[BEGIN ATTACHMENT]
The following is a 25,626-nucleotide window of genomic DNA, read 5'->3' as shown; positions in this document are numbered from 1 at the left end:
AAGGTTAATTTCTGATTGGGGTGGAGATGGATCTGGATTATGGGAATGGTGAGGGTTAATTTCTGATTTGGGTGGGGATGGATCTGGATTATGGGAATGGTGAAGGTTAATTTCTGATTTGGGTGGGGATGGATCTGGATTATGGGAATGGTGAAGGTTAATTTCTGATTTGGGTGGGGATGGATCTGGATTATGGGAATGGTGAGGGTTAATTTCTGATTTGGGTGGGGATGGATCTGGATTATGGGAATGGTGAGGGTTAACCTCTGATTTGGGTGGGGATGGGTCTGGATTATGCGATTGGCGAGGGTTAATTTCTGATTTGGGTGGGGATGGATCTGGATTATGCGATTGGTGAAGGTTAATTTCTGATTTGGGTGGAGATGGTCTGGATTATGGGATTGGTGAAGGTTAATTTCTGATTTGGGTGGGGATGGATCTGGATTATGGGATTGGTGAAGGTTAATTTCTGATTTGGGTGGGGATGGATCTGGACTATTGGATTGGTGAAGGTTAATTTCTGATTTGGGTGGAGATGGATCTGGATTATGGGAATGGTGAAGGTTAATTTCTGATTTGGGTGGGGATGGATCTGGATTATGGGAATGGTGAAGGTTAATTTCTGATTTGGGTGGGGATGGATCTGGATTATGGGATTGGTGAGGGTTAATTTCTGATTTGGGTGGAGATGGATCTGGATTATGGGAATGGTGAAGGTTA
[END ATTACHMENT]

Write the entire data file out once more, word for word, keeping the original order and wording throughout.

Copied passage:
The following is a 25,626-nucleotide window of genomic DNA, read 5'->3' as shown; positions in this document are numbered from 1 at the left end:
AAGGTTAATTTCTGATTGGGGTGGAGATGGATCTGGATTATGGGAATGGTGAGGGTTAATTTCTGATTTGGGTGGGGATGGATCTGGATTATGGGAATGGTGAAGGTTAATTTCTGATTTGGGTGGGGATGGATCTGGATTATGGGAATGGTGAAGGTTAATTTCTGATTTGGGTGGGGATGGATCTGGATTATGGGAATGGTGAGGGTTAATTTCTGATTTGGGTGGGGATGGATCTGGATTATGGGAATGGTGAGGGTTAACCTCTGATTTGGGTGGGGATGGGTCTGGATTATGCGATTGGCGAGGGTTAATTTCTGATTTGGGTGGGGATGGATCTGGATTATGCGATTGGTGAAGGTTAATTTCTGATTTGGGTGGAGATGGTCTGGATTATGGGATTGGTGAAGGTTAATTTCTGATTTGGGTGGGGATGGATCTGGATTATGGGATTGGTGAAGGTTAATTTCTGATTTGGGTGGGGATGGATCTGGACTATTGGATTGGTGAAGGTTAATTTCTGATTTGGGTGGAGATGGATCTGGATTATGGGAATGGTGAAGGTTAATTTCTGATTTGGGTGGGGATGGATCTGGATTATGGGAATGGTGAAGGTTAATTTCTGATTTGGGTGGGGATGGATCTGGATTATGGGATTGGTGAGGGTTAATTTCTGATTTGGGTGGAGATGGATCTGGATTATGGGAATGGTGAAGGTTA